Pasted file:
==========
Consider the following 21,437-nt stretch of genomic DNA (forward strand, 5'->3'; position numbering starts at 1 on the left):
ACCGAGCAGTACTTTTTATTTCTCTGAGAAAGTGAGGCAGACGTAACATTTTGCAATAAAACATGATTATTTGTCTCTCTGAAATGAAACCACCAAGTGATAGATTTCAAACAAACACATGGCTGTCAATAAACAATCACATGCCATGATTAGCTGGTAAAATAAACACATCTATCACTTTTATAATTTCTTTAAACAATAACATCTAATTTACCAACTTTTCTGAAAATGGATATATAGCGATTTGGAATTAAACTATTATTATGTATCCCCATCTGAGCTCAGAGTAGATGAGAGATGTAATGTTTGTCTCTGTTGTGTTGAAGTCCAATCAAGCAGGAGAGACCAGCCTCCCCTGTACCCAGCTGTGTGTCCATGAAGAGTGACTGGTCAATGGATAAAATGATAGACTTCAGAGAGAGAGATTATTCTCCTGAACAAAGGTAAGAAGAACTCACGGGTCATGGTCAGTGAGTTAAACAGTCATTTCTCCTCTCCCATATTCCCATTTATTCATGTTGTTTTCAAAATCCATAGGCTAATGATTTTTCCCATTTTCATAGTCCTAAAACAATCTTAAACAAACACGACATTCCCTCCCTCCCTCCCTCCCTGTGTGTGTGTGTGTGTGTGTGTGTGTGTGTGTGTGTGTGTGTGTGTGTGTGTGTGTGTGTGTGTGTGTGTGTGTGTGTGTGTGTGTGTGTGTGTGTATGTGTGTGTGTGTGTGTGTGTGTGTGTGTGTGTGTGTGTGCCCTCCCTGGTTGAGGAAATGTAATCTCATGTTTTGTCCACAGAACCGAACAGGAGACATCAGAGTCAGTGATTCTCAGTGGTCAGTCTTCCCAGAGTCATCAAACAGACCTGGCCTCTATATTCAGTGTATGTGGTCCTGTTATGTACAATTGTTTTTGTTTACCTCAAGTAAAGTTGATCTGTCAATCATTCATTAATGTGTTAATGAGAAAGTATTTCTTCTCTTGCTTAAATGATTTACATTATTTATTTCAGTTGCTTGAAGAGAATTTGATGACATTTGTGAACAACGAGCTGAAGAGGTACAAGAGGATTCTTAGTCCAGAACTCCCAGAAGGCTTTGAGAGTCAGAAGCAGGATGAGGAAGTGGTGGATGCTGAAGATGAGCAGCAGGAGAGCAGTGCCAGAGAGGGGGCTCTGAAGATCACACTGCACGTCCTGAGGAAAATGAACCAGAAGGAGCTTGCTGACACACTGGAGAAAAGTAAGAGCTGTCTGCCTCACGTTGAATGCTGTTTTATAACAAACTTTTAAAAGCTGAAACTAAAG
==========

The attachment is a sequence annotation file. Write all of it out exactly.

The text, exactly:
Consider the following 21,437-nt stretch of genomic DNA (forward strand, 5'->3'; position numbering starts at 1 on the left):
ACCGAGCAGTACTTTTTATTTCTCTGAGAAAGTGAGGCAGACGTAACATTTTGCAATAAAACATGATTATTTGTCTCTCTGAAATGAAACCACCAAGTGATAGATTTCAAACAAACACATGGCTGTCAATAAACAATCACATGCCATGATTAGCTGGTAAAATAAACACATCTATCACTTTTATAATTTCTTTAAACAATAACATCTAATTTACCAACTTTTCTGAAAATGGATATATAGCGATTTGGAATTAAACTATTATTATGTATCCCCATCTGAGCTCAGAGTAGATGAGAGATGTAATGTTTGTCTCTGTTGTGTTGAAGTCCAATCAAGCAGGAGAGACCAGCCTCCCCTGTACCCAGCTGTGTGTCCATGAAGAGTGACTGGTCAATGGATAAAATGATAGACTTCAGAGAGAGAGATTATTCTCCTGAACAAAGGTAAGAAGAACTCACGGGTCATGGTCAGTGAGTTAAACAGTCATTTCTCCTCTCCCATATTCCCATTTATTCATGTTGTTTTCAAAATCCATAGGCTAATGATTTTTCCCATTTTCATAGTCCTAAAACAATCTTAAACAAACACGACATTCCCTCCCTCCCTCCCTCCCTGTGTGTGTGTGTGTGTGTGTGTGTGTGTGTGTGTGTGTGTGTGTGTGTGTGTGTGTGTGTGTGTGTGTGTGTGTGTGTGTGTGTGTGTGTGTGTGTATGTGTGTGTGTGTGTGTGTGTGTGTGTGTGTGTGTGTGTGCCCTCCCTGGTTGAGGAAATGTAATCTCATGTTTTGTCCACAGAACCGAACAGGAGACATCAGAGTCAGTGATTCTCAGTGGTCAGTCTTCCCAGAGTCATCAAACAGACCTGGCCTCTATATTCAGTGTATGTGGTCCTGTTATGTACAATTGTTTTTGTTTACCTCAAGTAAAGTTGATCTGTCAATCATTCATTAATGTGTTAATGAGAAAGTATTTCTTCTCTTGCTTAAATGATTTACATTATTTATTTCAGTTGCTTGAAGAGAATTTGATGACATTTGTGAACAACGAGCTGAAGAGGTACAAGAGGATTCTTAGTCCAGAACTCCCAGAAGGCTTTGAGAGTCAGAAGCAGGATGAGGAAGTGGTGGATGCTGAAGATGAGCAGCAGGAGAGCAGTGCCAGAGAGGGGGCTCTGAAGATCACACTGCACGTCCTGAGGAAAATGAACCAGAAGGAGCTTGCTGACACACTGGAGAAAAGTAAGAGCTGTCTGCCTCACGTTGAATGCTGTTTTATAACAAACTTTTAAAAGCTGAAACTAAAG